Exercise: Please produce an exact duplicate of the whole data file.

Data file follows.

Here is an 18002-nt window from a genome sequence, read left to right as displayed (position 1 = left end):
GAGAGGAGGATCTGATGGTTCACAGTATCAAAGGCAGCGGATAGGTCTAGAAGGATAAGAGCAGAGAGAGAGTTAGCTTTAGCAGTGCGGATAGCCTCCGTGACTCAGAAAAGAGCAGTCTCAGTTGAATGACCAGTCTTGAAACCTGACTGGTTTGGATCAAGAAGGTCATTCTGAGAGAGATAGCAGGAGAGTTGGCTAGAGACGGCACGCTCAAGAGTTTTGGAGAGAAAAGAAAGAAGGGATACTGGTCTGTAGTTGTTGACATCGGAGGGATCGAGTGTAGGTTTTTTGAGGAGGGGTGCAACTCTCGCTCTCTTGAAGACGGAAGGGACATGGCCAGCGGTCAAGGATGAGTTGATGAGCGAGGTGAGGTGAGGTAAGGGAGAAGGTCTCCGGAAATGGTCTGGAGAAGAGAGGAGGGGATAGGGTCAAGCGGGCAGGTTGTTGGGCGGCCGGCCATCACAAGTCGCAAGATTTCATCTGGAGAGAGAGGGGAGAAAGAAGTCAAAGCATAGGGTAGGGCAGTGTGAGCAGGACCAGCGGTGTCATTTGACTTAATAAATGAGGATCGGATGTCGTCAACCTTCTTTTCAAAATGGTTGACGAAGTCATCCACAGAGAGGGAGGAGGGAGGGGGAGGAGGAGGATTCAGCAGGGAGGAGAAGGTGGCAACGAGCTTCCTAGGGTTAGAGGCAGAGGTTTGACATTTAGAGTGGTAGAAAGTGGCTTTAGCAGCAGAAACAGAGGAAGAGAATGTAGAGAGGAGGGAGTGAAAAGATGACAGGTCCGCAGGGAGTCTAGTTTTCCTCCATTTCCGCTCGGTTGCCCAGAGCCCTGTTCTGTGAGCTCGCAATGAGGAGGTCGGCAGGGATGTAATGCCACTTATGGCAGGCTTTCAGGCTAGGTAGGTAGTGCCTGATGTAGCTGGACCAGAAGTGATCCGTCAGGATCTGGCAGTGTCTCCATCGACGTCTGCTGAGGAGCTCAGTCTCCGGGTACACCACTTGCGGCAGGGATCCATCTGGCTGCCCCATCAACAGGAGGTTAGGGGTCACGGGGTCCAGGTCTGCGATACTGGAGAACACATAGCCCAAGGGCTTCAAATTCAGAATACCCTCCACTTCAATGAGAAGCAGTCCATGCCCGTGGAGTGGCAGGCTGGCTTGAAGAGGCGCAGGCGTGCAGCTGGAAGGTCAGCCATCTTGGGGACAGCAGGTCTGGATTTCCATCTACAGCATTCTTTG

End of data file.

Here is an 18002-nt window from a genome sequence, read left to right as displayed (position 1 = left end):
GAGAGGAGGATCTGATGGTTCACAGTATCAAAGGCAGCGGATAGGTCTAGAAGGATAAGAGCAGAGAGAGAGTTAGCTTTAGCAGTGCGGATAGCCTCCGTGACTCAGAAAAGAGCAGTCTCAGTTGAATGACCAGTCTTGAAACCTGACTGGTTTGGATCAAGAAGGTCATTCTGAGAGAGATAGCAGGAGAGTTGGCTAGAGACGGCACGCTCAAGAGTTTTGGAGAGAAAAGAAAGAAGGGATACTGGTCTGTAGTTGTTGACATCGGAGGGATCGAGTGTAGGTTTTTTGAGGAGGGGTGCAACTCTCGCTCTCTTGAAGACGGAAGGGACATGGCCAGCGGTCAAGGATGAGTTGATGAGCGAGGTGAGGTGAGGTAAGGGAGAAGGTCTCCGGAAATGGTCTGGAGAAGAGAGGAGGGGATAGGGTCAAGCGGGCAGGTTGTTGGGCGGCCGGCCATCACAAGTCGCAAGATTTCATCTGGAGAGAGAGGGGAGAAAGAAGTCAAAGCATAGGGTAGGGCAGTGTGAGCAGGACCAGCGGTGTCATTTGACTTAATAAATGAGGATCGGATGTCGTCAACCTTCTTTTCAAAATGGTTGACGAAGTCATCCACAGAGAGGGAGGAGGGAGGGGGAGGAGGAGGATTCAGCAGGGAGGAGAAGGTGGCAACGAGCTTCCTAGGGTTAGAGGCAGAGGTTTGACATTTAGAGTGGTAGAAAGTGGCTTTAGCAGCAGAAACAGAGGAAGAGAATGTAGAGAGGAGGGAGTGAAAAGATGACAGGTCCGCAGGGAGTCTAGTTTTCCTCCATTTCCGCTCGGTTGCCCAGAGCCCTGTTCTGTGAGCTCGCAATGAGGAGGTCGGCAGGGATGTAATGCCACTTATGGCAGGCTTTCAGGCTAGGTAGGTAGTGCCTGATGTAGCTGGACCAGAAGTGATCCGTCAGGATCTGGCAGTGTCTCCATCGACGTCTGCTGAGGAGCTCAGTCTCCGGGTACACCACTTGCGGCAGGGATCCATCTGGCTGCCCCATCAACAGGAGGTTAGGGGTCACGGGGTCCAGGTCTGCGATACTGGAGAACACATAGCCCAAGGGCTTCAAATTCAGAATACCCTCCACTTCAATGAGAAGCAGTCCATGCCCGTGGAGTGGCAGGCTGGCTTGAAGAGGCGCAGGCGTGCAGCTGGAAGGTCAGCCATCTTGGGGACAGCAGGTCTGGATTTCCATCTACAGCATTCTTTG